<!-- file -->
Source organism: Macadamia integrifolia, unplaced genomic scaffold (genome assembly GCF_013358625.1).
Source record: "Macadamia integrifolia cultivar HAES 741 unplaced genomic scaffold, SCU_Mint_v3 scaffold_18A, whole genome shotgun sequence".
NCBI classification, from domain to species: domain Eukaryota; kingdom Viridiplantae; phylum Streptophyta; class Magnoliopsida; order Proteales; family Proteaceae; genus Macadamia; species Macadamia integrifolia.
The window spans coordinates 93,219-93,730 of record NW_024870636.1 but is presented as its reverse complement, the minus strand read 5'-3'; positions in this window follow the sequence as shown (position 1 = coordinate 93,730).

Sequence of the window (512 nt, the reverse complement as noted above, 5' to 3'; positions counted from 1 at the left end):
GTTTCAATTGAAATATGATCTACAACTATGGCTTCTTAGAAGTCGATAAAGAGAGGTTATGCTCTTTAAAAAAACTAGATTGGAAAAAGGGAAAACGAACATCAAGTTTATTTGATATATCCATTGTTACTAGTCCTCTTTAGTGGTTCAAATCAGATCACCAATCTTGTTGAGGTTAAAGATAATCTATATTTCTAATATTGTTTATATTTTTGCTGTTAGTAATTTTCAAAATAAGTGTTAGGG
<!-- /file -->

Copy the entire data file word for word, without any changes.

Source organism: Macadamia integrifolia, unplaced genomic scaffold (genome assembly GCF_013358625.1).
Source record: "Macadamia integrifolia cultivar HAES 741 unplaced genomic scaffold, SCU_Mint_v3 scaffold_18A, whole genome shotgun sequence".
NCBI classification, from domain to species: domain Eukaryota; kingdom Viridiplantae; phylum Streptophyta; class Magnoliopsida; order Proteales; family Proteaceae; genus Macadamia; species Macadamia integrifolia.
The window spans coordinates 93,219-93,730 of record NW_024870636.1 but is presented as its reverse complement, the minus strand read 5'-3'; positions in this window follow the sequence as shown (position 1 = coordinate 93,730).

Sequence of the window (512 nt, the reverse complement as noted above, 5' to 3'; positions counted from 1 at the left end):
GTTTCAATTGAAATATGATCTACAACTATGGCTTCTTAGAAGTCGATAAAGAGAGGTTATGCTCTTTAAAAAAACTAGATTGGAAAAAGGGAAAACGAACATCAAGTTTATTTGATATATCCATTGTTACTAGTCCTCTTTAGTGGTTCAAATCAGATCACCAATCTTGTTGAGGTTAAAGATAATCTATATTTCTAATATTGTTTATATTTTTGCTGTTAGTAATTTTCAAAATAAGTGTTAGGG